1. Provide regular binaries of the game on the CD and let the user figure out how to run them (maybe include a Windows and Linux version or whatever).

2. Use a live CD. There are two issues with this. First of all, not all hardware is supported if you are including machine-language binaries for your games (EXEs, et cetera). Secondly, the user would have to figure out how to boot the damn thing! Boot menus and command lines aren't fun for casual users.

3. Use a cross-platform system that is already in place, like Java or HTML/Flash. Python would also work, although most people don't have it installed.

Personally, I would be going for distributing under novel platorms like DOS, the Web, Java, and Linux, thereby maximizing exposure and not needing a Live CD. You talk about other platforms like Ouya, but you are forgetting that Ouya doesn't take CDs. If you are going to distribute for Linux and want to reach all hardware, you have to compile the program multiple times for the different platforms. An ARM linux program won't run on x86 without an emulation layer. I have even seen people distribute 32-bit and 64-bit programs together.

TheComet
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Posted: 16th Jul 2013 21:22 Edited at: 16th Jul 2013 21:23
@OBese

Is it even possible to boot Linux while running windows, and then successfully return back to windows when Linux shuts down? I've been googling the matter and have found this:

http://www.pendrivelinux.com/run-a-live-linux-cd-from-within-windows/

@Attila

I understand, but my point was that you eventually have to do something platform specific, because no computer hardware is the same as the other. This isn't a console where you already know what hardware is in it, there are billions of variations out there, and accounting for them all at hardware level is going to be impossible.

While Puppy Linux could be able to achieve this, I think it's a little over the top to boot an entire operating system (we don't even know if this is possible to do yet), recompile a DBC executable to fit in with the Linux API, just to run a game written in a language outdated by 5 generations.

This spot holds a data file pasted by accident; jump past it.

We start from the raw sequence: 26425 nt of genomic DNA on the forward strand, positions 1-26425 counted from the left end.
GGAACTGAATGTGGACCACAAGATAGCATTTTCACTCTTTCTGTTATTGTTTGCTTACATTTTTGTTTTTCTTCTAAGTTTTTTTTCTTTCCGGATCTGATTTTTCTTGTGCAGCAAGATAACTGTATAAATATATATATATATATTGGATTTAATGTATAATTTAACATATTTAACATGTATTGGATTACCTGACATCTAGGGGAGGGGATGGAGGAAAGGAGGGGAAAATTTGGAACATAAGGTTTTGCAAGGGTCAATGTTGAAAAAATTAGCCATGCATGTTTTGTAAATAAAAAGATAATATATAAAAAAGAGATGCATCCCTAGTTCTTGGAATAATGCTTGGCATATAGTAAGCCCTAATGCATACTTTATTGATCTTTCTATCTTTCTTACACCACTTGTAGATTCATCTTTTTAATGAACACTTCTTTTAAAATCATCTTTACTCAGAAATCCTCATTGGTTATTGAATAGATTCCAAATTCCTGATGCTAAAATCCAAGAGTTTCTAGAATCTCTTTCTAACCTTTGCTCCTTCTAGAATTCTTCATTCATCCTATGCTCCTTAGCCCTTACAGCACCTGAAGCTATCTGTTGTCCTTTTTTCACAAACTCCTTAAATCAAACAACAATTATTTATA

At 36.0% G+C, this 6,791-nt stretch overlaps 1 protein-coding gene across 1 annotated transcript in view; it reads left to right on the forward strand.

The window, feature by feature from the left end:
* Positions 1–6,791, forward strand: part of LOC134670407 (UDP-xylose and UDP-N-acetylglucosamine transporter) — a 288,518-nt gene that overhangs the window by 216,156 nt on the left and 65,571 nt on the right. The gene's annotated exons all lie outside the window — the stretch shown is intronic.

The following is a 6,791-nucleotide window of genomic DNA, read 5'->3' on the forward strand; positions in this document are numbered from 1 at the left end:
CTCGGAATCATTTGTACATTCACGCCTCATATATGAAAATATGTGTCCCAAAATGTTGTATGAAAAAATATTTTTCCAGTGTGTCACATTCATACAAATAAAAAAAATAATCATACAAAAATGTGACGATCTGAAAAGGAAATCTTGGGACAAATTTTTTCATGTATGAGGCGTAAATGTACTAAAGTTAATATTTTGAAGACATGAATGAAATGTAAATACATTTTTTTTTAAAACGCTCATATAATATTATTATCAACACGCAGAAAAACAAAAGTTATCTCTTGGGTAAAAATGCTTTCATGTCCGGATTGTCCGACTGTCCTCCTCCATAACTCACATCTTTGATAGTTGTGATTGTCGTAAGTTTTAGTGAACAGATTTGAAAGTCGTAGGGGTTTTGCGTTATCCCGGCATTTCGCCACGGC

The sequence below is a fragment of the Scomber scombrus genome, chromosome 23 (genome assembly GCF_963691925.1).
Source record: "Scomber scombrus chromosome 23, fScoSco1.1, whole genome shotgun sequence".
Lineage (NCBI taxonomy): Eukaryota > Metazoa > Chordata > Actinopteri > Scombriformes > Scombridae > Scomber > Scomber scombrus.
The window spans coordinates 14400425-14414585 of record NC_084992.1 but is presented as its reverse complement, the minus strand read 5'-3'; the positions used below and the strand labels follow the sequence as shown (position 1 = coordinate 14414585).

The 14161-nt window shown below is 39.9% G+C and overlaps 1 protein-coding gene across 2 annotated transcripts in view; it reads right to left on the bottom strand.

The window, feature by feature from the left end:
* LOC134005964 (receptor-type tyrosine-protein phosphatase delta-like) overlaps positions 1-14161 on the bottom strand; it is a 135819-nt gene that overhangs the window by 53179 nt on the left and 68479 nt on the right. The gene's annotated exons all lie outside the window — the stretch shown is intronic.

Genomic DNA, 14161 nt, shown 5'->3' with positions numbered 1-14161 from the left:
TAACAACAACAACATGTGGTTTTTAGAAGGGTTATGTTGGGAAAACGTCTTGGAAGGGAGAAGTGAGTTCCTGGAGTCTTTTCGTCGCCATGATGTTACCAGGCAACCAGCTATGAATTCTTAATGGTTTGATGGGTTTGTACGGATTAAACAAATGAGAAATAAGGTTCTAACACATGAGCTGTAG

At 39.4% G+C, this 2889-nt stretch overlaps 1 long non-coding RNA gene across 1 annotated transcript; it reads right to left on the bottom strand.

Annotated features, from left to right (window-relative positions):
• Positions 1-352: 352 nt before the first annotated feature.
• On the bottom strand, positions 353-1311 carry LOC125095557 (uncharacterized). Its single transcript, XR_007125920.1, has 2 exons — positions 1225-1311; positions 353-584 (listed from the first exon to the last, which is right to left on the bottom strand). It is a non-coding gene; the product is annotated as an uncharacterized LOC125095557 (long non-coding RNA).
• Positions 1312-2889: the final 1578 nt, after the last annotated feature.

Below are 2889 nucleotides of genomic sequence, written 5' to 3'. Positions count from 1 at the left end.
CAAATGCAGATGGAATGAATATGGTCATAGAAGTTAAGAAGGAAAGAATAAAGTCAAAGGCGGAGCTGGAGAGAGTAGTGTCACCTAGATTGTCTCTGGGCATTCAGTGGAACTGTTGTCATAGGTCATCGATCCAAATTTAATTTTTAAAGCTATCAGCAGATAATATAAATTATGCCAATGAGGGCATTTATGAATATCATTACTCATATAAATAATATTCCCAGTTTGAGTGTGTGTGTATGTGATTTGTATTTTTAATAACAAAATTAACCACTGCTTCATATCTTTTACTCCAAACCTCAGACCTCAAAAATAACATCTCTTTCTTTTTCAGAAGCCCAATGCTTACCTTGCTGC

TheComet

Attila
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Posted: 16th Jul 2013 22:33 Edited at: 16th Jul 2013 22:34
@TheComet

You are right about hardware variants, but any linux live-CD solves the problem by analyzing the system and by installing the drivers needed.
And - additionally - it is not necessary to find all the hardware - depending of the game you want to run. If the game does not need to access the network you don't need a driver for the network interface- or the wlan-card and setting the graphic resolution to 1024x768 or 800x600 will run on nearly every system.
Most systems are based on Intel (i586, Atom etc.) and can boot from an usb stick or a cd (not the mobiles though).

I'll try to create a Reactos-live-cd (www.reactos.org). Reactos is a free OpenSource) windows alternative (clone?) an should support Directx8 and most windows api. This would be even compatible as wine.

And I don't think, that booting the game in a virtual machine would be great for the user, because he would have to install virtualbox or vmware player. But shutting down, entering the medium (CD or Stick) and to power on is a thing most users should be able to handle.
Fluffy Rabbit
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Posted: 17th Jul 2013 15:25
In my vast experience, Puppy Linux is not always works with hardware graphics DBC.
Libervurto
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Posted: 18th Jul 2013 02:55
Quote: "Is it even possible to boot Linux while running windows, and then successfully return back to windows when Linux shuts down?"

You can run GNU/Linux in a virtual machine in Windows, yes. VirtualBox is pretty good.
Attila
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Posted: 18th Jul 2013 12:45 Edited at: 18th Jul 2013 12:55
@OBese
That is how I test the possibilities of a bootable DarkBasic environment. But I'm using VMWare-Player instead of VirtualBox (VirtualBox belongs to ORACLE. Like OpenOffice, MySQL and Java they bought it with SUN). You will not know when they start to make cash with those products. Though I use LibrOffice instead op OpenOffice and VMWare instead of VirtualBox until now a replacement for MySQL is hard to find - most hoster offer MySQL as Database.

VMWare allows to take the vmdk-file (the 'disk') and the vmx-file (Parameter and bios of the virtual machine) and to put it on another computer. If Vmware is installed you can boot the machine with a doubleclick. Which makes the give away of the virtual computer as easy as sending a mail.
Fluffy Rabbit
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Posted: 19th Jul 2013 01:17 Edited at: 19th Jul 2013 01:18